There is a short scene in my film in which the literary debate is edited, where we see that reality is manipulated by TV to be more attractive to viewers; TV reproduces and transmits a vision of reality that is supposed to be more interesting to viewers, and I am glad I was able to point that out in the film. . . . Yes, absolutely, there is the problem of the terrorism of the mass media today. There is the dictatorship of the dumbing down of our societies.
Your films often depict disturbing psychological situations, with an undercurrent of violence. Do you purposefully make the spectator uncomfortable?
The society we live in is drenched in violence. I represent it on the screen because I am afraid of it, and I think it is important that we should reflect on it. All my films deal with issues that I find socially relevant, and all my films deal with my own fears. I am dealing with questions that I find oppressive or important, that interest me dramatically. I think that the things that are going well in society are difficult to present dramatically. In my 20 years of working in the theater, I only staged one comedy, and that was my single failure. My films are also a protest against the mainstream cinema, a response to the films screened in theaters today. If mainstream films were different, my films would be different as well.
What inspired this script?
Daniel Auteuil was the reason I wrote this script. I wrote the entire script for him. I wrote the script with almost all the actors in mind, including Juliette Binoche.
Why a co-production?
I think that the co-production represents the only chance that Europe has in film. Beyond the diversity and specificity of each country and film production, it offers the possibility of working together to create films and to oppose the American cultural imperialism. My film has four co-producers. My film should have been finished last year. We originally planned it as a solely French production, but it wasn’t possible, we couldn’t raise enough funds, and it was only because we were able to structure the film as an international co-production that it is here today. I am very happy that this possibility exists. It is fortunate for me that I have two legs that I can stand on: I can work in French and in German. This means I can work with much more regularity than my colleagues, many of whom have to wait 5-6 years between projects.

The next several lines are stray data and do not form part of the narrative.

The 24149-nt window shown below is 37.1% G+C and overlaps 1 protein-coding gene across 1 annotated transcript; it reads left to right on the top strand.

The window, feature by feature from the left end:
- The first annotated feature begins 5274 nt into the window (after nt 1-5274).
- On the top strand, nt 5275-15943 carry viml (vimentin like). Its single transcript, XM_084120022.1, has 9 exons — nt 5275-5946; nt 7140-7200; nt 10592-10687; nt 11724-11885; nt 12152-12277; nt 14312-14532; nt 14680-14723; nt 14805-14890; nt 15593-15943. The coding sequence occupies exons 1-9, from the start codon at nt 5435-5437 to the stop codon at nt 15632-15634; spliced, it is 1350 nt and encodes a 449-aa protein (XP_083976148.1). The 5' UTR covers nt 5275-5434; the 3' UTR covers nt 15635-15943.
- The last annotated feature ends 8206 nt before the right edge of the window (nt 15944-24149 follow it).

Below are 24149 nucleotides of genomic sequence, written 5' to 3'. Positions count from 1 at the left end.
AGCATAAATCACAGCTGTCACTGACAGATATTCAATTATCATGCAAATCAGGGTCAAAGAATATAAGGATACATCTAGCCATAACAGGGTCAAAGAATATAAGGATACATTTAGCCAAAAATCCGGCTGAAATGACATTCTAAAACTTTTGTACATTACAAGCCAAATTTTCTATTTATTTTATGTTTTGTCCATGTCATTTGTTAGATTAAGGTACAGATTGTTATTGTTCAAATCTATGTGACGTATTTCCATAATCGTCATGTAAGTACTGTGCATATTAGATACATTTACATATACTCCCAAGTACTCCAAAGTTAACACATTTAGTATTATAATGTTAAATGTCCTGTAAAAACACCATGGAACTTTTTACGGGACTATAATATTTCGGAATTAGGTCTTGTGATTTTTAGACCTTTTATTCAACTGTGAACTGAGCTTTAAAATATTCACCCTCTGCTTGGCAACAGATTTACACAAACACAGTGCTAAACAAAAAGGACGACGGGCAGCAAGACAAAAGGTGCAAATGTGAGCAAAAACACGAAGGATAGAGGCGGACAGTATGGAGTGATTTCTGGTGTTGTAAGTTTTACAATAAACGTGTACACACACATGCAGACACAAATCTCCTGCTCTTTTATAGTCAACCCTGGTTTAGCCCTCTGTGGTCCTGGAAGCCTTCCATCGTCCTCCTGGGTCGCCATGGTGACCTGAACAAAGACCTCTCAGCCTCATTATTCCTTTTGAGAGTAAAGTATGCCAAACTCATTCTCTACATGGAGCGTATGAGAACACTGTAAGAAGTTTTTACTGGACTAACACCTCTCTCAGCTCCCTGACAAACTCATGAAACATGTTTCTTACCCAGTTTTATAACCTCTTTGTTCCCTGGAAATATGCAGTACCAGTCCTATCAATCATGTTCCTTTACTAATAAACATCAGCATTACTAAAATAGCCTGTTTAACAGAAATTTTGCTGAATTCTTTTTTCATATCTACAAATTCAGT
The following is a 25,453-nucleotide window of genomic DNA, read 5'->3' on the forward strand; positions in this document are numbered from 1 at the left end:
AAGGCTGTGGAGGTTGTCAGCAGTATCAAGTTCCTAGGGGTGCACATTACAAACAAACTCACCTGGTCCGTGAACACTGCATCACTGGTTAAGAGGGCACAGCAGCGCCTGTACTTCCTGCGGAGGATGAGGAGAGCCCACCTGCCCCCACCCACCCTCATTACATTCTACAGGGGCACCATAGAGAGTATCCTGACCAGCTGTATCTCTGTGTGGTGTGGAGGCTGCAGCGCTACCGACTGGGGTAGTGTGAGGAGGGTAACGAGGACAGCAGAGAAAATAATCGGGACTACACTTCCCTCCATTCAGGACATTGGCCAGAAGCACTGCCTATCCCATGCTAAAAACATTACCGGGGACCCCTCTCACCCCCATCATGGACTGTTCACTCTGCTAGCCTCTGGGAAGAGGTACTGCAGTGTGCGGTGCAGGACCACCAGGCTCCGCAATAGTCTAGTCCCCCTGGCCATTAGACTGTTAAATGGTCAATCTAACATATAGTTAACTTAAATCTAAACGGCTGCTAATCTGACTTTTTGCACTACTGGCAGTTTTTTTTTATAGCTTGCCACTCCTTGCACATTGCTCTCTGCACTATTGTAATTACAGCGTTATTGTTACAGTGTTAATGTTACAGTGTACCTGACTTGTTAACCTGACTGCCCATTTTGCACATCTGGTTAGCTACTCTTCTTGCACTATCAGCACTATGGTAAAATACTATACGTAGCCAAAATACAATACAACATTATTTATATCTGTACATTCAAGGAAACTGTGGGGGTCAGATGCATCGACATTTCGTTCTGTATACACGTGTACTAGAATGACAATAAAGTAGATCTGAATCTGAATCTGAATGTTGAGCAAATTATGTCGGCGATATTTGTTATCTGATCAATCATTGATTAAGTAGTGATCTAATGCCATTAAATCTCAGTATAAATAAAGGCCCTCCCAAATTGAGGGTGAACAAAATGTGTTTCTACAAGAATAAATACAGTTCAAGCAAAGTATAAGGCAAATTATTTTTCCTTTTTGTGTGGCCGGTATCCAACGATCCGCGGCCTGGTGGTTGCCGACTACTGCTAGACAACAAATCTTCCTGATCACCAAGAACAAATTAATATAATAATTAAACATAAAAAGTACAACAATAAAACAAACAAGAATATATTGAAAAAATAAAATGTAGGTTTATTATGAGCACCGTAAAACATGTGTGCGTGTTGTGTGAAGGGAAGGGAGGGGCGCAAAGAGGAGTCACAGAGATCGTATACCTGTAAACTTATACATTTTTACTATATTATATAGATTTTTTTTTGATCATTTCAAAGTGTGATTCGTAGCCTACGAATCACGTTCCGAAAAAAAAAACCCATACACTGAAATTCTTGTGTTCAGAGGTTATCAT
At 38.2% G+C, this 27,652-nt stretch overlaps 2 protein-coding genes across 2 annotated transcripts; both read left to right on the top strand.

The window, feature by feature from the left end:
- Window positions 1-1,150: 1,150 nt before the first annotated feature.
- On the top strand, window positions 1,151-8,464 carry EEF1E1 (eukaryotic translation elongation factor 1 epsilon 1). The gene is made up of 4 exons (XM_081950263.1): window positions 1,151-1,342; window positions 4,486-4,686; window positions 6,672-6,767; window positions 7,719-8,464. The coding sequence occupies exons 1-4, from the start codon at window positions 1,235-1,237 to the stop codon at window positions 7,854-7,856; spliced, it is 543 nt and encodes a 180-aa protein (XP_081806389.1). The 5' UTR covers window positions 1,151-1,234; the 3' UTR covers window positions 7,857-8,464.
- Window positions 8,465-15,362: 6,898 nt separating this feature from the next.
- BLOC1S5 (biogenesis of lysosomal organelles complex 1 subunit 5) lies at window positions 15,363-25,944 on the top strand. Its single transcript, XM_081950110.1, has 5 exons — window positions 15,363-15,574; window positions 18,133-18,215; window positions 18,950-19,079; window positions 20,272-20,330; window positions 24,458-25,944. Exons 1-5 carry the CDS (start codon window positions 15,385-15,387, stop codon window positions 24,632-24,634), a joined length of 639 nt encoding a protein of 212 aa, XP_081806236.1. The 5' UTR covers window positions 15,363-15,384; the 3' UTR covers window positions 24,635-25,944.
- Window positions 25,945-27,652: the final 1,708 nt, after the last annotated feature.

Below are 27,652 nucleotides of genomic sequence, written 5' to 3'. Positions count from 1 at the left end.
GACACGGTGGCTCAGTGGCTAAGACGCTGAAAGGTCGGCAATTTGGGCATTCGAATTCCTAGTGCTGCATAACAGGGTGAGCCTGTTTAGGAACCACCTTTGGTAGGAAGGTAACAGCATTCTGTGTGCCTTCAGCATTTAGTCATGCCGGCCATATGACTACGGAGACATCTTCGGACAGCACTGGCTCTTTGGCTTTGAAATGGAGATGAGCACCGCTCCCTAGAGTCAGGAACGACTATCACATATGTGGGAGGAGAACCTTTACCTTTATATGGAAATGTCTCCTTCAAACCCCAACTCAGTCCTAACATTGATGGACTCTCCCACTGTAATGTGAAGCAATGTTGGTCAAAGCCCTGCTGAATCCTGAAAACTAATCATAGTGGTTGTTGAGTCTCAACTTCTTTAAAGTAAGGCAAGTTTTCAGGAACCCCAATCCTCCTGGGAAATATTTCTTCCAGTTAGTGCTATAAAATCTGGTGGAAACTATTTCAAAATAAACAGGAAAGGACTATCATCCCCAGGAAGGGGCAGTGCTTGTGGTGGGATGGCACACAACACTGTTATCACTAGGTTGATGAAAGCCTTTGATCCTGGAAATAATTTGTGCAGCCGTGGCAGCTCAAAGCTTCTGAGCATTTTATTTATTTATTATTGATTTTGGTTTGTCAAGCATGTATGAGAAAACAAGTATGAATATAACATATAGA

How do you feel about the fact that engaged filmmaking is so rare today?
Commitment is not a service, it is not something one can choose to have. One either is engaged or is not. And if filmmakers are not committed, I don’t think they should be reproached. It’s simply a different way of dealing with the world, to approach their art. I think what is essential to film so that it is taken seriously is that it represent not only social concerns, but also debate its very existence: the medium itself, just as is the case with literature and every other serious art form. The question is, is film merely entertainment, or is it more? If it is art, it has to be more. Art can be entertaining. The Passion of St. Matthew is entertaining, it is more than diversion, it is concentration, focuses your thoughts.
The last shot of this film resonates with the last shot of The Pianist: in both, we have a static wide-angle shot of a closed door, where the viewer remains outside. How can we spectators break beyond this alienating distance?
That’s the 64,000 dollar question.
Do you think cinema can change the world?
No, but it can make it a less sad place than it already is.